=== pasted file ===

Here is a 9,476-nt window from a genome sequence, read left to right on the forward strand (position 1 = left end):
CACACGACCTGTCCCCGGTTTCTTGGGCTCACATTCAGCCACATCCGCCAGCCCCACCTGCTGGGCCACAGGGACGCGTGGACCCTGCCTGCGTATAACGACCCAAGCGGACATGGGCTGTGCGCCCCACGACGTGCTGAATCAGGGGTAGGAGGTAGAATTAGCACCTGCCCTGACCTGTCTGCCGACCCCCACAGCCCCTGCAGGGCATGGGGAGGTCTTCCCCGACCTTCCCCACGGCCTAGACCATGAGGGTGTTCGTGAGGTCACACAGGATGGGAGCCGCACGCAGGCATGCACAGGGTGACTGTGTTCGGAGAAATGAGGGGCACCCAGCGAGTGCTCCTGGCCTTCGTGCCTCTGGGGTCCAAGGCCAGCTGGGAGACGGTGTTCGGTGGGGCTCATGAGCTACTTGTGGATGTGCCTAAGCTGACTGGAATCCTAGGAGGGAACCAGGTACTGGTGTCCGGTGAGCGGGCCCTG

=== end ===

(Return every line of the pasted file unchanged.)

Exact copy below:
Here is a 9,476-nt window from a genome sequence, read left to right on the forward strand (position 1 = left end):
CACACGACCTGTCCCCGGTTTCTTGGGCTCACATTCAGCCACATCCGCCAGCCCCACCTGCTGGGCCACAGGGACGCGTGGACCCTGCCTGCGTATAACGACCCAAGCGGACATGGGCTGTGCGCCCCACGACGTGCTGAATCAGGGGTAGGAGGTAGAATTAGCACCTGCCCTGACCTGTCTGCCGACCCCCACAGCCCCTGCAGGGCATGGGGAGGTCTTCCCCGACCTTCCCCACGGCCTAGACCATGAGGGTGTTCGTGAGGTCACACAGGATGGGAGCCGCACGCAGGCATGCACAGGGTGACTGTGTTCGGAGAAATGAGGGGCACCCAGCGAGTGCTCCTGGCCTTCGTGCCTCTGGGGTCCAAGGCCAGCTGGGAGACGGTGTTCGGTGGGGCTCATGAGCTACTTGTGGATGTGCCTAAGCTGACTGGAATCCTAGGAGGGAACCAGGTACTGGTGTCCGGTGAGCGGGCCCTG